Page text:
Monday, April 6, 2015

Ouch! Preventing Injuries in the Glass Studio

It doesn't matter what type of glass art you create, one fact is true:  You will get cut. And each type of glass work method comes with its own set of dangers. The first type of work that may pop into anyone's head when you think of glass and safety is glass blowing, but it is equally easy to suffer a severe injury or expose yourself to toxins practicing any glass technique.

So with that in mind, here are some general "must do/no exceptions" glass studio rules:

  1. Keep a first aid kit in the studio. Be sure that there are always bandages and treatment for burns in the kit.
  2. Wear safety glasses! Wear them when you are cutting glass and not just when you are using grinders or saws. Prescription eyewear doesn't count, either. Regular glasses do not protect your eyes from glass that may fly up under or through the side of the glasses. 
  3. Wear a dust mask when working with any material that contains silica. This includes kiln wash, fire paper, fiber board, grout, thin set, cement, enamels and mold hardeners. Silicosis is a lung disease caused by inhaling silica particles, and there is no cure. Silicosis causes fluid build up and scar tissue in the lungs and makes it difficult to breathe. 
  4. Never eat or drink in the studio. This shouldn't need explanation, but the bottom line is that glass and dust don't enhance flavors.
  5. Never go barefoot in the studio. Wear closed toed shoes, not sandals or flip flops, and check the bottom of your shoes before you leave the studio. Glass can be embedded in the tread or soft sole of your shoes.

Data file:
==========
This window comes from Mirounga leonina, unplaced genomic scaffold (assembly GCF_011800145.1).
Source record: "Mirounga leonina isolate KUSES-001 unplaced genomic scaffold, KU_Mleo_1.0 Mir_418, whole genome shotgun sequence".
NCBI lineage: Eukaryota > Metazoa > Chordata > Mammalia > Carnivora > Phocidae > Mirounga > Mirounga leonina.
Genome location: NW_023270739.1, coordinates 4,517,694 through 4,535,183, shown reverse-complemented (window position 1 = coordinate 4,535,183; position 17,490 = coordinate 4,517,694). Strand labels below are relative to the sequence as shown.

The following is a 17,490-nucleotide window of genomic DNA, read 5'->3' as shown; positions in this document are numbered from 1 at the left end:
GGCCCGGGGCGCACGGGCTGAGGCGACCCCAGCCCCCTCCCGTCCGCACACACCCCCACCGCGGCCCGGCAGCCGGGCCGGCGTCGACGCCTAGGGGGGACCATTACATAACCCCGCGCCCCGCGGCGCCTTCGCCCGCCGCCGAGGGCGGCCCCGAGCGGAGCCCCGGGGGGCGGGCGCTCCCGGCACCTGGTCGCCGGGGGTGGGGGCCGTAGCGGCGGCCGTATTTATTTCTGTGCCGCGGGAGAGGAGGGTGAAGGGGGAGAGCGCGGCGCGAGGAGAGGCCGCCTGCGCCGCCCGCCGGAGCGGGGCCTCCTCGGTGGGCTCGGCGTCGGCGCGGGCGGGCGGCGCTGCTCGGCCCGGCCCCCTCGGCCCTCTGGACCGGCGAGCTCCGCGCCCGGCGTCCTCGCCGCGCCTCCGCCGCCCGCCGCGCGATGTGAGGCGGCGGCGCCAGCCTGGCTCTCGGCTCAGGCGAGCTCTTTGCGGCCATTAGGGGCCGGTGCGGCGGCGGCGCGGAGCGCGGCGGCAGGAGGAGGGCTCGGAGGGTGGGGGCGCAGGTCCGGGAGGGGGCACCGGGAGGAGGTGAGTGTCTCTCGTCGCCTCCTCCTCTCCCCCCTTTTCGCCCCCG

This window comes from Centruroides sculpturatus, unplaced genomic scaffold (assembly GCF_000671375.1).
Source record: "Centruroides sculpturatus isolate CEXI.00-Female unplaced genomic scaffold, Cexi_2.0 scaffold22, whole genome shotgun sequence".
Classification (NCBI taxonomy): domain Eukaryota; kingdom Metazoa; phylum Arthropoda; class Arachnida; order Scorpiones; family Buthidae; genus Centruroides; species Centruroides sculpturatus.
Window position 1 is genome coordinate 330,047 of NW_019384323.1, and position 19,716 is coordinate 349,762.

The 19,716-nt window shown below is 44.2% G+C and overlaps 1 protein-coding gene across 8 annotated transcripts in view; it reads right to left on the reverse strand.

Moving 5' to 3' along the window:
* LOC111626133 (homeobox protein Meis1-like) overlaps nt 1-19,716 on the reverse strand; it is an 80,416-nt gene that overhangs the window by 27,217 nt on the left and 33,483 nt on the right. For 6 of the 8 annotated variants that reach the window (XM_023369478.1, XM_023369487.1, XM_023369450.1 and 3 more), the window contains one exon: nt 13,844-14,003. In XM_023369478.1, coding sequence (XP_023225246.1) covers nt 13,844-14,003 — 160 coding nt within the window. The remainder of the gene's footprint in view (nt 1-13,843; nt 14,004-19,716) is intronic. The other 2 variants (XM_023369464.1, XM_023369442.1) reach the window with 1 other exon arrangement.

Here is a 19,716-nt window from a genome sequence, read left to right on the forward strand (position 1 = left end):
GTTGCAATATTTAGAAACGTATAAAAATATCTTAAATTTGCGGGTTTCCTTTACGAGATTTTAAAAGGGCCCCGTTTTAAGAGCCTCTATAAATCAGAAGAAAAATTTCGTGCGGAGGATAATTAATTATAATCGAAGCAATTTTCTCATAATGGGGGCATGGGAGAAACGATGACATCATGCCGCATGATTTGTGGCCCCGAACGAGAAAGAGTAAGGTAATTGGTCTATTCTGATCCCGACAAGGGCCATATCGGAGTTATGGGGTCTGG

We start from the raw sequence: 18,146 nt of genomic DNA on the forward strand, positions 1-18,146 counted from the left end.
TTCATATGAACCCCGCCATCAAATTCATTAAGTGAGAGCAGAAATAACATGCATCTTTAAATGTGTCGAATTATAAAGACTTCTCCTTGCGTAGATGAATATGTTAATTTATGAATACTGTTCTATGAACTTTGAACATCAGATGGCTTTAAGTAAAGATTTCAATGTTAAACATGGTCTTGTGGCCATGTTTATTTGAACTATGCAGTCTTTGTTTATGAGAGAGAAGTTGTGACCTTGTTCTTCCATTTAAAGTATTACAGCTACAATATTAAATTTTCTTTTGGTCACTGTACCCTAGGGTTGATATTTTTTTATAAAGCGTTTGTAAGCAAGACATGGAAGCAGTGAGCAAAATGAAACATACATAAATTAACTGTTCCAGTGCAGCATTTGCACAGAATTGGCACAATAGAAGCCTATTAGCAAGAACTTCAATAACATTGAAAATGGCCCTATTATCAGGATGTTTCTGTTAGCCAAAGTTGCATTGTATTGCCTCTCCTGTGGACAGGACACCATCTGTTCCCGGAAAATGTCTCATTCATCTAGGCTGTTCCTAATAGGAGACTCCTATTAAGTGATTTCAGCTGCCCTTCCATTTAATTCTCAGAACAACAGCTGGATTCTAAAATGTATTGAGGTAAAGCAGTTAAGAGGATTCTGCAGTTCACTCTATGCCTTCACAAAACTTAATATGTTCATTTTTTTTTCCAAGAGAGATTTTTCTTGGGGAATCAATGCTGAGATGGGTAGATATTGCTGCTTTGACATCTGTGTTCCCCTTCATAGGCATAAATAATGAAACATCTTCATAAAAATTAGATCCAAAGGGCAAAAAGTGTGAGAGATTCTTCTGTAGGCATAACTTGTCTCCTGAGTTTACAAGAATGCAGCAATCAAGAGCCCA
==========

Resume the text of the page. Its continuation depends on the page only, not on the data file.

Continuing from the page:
6. Have proper ventilation! This isn't just a precaution for hot techniques (fused glass, soldering, glass blowing), but remember that any solvents or adhesives you use may require extra ventilation or even a respirator. ALWAYS read product instructions and precautions.
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Additional protections that you should consider are to wear cotton/denim clothing that does not hang too loose, and consider wearing a durable apron. This prevents accidents caused by clothing getting caught into equipment (saws, drills, torches etc.) or trailing into hot soldering irons or other dangers. An apron works well because it catches pieces of glass or other particles and can be easily dumped from the apron into the trash. 

If you have long hair, tie it back. This is especially important when working with anything hot or power equipment.

Have a fire extinguisher nearby, and store flammables correctly, away from kilns and other hot equipment.

Check your power equipment before plugging it in. Check blades, wires, tanks and attachments for wear or cracks that may break during use and replace. Additionally, only use power strips, not extension cords, and never use an extension cord for kilns.

Consider using ear protection when using loud equipment like tile/glass saws or rotary tools (Dremel).

Don't take routine tasks for granted. It's easiest to make a mistake when you are acting thoughtlessly. I know some groups like to get together and have art and wine parties, but alcohol in the glass studio is not a good idea, even in a sippy cup. Don't ask.

That might seem like a long list of "DO this, DON'T do that", but working safely is the only smart way to work.

May all of your scores run true!

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